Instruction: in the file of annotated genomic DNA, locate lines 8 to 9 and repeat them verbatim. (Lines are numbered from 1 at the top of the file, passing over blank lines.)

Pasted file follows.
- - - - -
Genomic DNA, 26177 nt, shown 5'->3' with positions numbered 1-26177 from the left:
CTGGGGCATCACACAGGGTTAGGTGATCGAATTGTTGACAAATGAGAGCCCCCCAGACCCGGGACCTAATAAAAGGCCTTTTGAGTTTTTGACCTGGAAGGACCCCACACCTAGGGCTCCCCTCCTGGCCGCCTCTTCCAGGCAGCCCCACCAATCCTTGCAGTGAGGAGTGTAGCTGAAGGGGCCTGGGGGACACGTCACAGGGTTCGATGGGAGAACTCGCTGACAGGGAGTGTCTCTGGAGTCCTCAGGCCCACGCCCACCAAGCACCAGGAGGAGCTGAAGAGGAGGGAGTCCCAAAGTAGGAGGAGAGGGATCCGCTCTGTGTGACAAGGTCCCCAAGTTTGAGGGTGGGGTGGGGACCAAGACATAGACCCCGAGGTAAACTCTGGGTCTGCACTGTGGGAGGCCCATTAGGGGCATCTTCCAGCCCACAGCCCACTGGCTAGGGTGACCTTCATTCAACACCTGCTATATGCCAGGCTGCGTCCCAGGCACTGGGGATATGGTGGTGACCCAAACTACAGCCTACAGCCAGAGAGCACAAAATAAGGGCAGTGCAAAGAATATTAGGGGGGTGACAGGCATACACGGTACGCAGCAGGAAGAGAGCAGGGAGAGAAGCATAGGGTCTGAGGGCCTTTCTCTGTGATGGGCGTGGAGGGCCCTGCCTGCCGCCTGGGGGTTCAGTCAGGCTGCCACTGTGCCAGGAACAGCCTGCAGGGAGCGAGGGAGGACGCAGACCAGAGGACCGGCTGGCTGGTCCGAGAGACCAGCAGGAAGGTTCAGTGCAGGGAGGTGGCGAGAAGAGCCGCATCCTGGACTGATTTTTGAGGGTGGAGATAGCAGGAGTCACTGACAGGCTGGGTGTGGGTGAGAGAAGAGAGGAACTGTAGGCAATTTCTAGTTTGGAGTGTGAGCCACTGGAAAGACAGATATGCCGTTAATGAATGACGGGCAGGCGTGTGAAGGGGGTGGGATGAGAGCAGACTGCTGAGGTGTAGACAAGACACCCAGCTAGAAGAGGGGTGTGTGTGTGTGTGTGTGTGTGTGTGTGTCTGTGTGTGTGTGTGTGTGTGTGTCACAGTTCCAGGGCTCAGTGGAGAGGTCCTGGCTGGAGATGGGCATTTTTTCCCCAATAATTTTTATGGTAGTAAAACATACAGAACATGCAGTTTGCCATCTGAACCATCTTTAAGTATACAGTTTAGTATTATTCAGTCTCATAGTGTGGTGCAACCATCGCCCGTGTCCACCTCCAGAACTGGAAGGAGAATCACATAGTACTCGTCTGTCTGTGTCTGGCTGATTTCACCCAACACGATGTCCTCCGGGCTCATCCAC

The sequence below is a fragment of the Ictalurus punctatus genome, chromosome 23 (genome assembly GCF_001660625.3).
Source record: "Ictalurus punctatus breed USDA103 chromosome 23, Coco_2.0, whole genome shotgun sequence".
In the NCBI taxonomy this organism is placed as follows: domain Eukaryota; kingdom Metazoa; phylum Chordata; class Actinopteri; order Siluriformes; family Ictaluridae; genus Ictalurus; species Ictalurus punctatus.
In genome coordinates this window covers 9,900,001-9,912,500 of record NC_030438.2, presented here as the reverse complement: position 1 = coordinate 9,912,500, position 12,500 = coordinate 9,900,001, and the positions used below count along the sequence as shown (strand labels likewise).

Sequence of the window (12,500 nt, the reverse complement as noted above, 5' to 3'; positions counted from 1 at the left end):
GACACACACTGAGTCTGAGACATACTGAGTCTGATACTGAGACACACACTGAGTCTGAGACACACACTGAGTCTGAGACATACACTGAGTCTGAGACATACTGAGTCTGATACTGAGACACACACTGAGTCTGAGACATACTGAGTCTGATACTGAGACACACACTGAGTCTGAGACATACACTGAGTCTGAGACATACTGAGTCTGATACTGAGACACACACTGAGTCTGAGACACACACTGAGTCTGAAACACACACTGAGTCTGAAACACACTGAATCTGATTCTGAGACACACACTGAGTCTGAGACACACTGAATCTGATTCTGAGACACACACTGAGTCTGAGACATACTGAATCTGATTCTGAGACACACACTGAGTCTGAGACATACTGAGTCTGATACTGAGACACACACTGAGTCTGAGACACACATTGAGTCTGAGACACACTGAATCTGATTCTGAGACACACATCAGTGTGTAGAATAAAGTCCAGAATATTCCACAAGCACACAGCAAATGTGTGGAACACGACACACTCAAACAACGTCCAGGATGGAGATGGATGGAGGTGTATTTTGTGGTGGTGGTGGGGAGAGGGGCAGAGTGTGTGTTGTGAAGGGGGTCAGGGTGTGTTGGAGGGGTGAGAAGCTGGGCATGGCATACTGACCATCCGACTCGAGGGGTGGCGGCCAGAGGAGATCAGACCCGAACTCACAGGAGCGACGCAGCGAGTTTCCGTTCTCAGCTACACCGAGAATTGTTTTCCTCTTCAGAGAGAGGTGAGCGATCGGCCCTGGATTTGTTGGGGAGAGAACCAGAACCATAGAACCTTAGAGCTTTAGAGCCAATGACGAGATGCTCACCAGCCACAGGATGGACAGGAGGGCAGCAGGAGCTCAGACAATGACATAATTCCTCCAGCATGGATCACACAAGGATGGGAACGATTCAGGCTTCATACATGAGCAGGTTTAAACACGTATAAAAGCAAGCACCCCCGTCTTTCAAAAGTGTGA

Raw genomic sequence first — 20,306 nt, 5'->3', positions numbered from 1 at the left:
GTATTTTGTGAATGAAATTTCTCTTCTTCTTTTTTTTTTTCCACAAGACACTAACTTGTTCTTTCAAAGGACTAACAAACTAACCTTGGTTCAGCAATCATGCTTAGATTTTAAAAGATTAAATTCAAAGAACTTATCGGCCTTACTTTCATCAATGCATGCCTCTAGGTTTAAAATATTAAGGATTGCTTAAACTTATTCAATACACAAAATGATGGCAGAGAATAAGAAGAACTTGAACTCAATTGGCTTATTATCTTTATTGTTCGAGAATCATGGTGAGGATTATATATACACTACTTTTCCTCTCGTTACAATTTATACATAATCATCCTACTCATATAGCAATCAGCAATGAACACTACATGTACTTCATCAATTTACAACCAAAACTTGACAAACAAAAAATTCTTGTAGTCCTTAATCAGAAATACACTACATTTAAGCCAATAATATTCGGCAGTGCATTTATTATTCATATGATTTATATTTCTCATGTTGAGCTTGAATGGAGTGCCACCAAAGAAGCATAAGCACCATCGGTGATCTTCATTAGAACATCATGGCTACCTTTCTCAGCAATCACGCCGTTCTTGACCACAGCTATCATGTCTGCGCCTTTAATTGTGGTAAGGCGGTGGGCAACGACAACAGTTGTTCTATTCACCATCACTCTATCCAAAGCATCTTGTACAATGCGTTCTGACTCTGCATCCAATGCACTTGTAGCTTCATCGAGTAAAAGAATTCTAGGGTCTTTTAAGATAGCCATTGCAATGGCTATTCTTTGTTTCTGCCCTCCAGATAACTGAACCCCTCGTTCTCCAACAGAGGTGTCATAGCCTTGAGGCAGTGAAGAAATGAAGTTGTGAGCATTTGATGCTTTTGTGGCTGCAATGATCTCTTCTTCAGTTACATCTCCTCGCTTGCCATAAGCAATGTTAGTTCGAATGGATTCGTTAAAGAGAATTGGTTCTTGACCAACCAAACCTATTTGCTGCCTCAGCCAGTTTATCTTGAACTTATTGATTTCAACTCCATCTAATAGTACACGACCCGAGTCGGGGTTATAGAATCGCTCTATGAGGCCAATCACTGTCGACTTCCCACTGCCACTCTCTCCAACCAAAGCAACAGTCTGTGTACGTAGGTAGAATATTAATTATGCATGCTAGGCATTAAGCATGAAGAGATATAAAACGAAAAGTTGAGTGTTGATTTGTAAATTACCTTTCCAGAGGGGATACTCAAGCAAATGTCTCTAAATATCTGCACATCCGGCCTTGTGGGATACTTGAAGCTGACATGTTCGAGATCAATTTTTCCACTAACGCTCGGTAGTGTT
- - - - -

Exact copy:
GACACACACTGAGTCTGAGACATACTGAGTCTGATACTGAGACACACACTGAGTCTGAGACACACACTGAGTCTGAGACATACACTGAGTCTGAGACATACTGAGTCTGATACTGAGACACACACTGAGTCTGAGACATACTGAGTCTGATACTGAGACACACACTGAGTCTGAGACATACACTGAGTCTGAGACATACTGAGTCTGATACTGAGACACACACTGAGTCTGAGACACACACTGAGTCTGAAACACACACTGAGTCTGAAACACACTGAATCTGATTCTGAGACACACACTGAGTCTGAGACACACTGAATCTGATTCTGAGACACACACTGAGTCTGAGACATACTGAATCTGATTCTGAGACACACACTGAGTCTGAGACATACTGAGTCTGATACTGAGACACACACTGAGTCTGAGACACACATTGAGTCTGAGACACACTGAATCTGATTCTGAGACACACATCAGTGTGTAGAATAAAGTCCAGAATATTCCACAAGCACACAGCAAATGTGTGGAACACGACACACTCAAACAACGTCCAGGATGGAGATGGATGGAGGTGTATTTTGTGGTGGTGGTGGGGAGAGGGGCAGAGTGTGTGTTGTGAAGGGGGTCAGGGTGTGTTGGAGGGGTGAGAAGCTGGGCATGGCATACTGACCATCCGACTCGAGGGGTGGCGGCCAGAGGAGATCAGACCCGAACTCACAGGAGCGACGCAGCGAGTTTCCGTTCTCAGCTACACCGAGAATTGTTTTCCTCTTCAGAGAGAGGTGAGCGATCGGCCCTGGATTTGTTGGGGAGAGAACCAGAACCATAGAACCTTAGAGCTTTAGAGCCAATGACGAGATGCTCACCAGCCACAGGATGGACAGGAGGGCAGCAGGAGCTCAGACAATGACATAATTCCTCCAGCATGGATCACACAAGGATGGGAACGATTCAGGCTTCATACATGAGCAGGTTTAAACACGTATAAAAGCAAGCACCCCCGTCTTTCAAAAGTGTGA

Raw genomic sequence first — 20,306 nt, 5'->3', positions numbered from 1 at the left: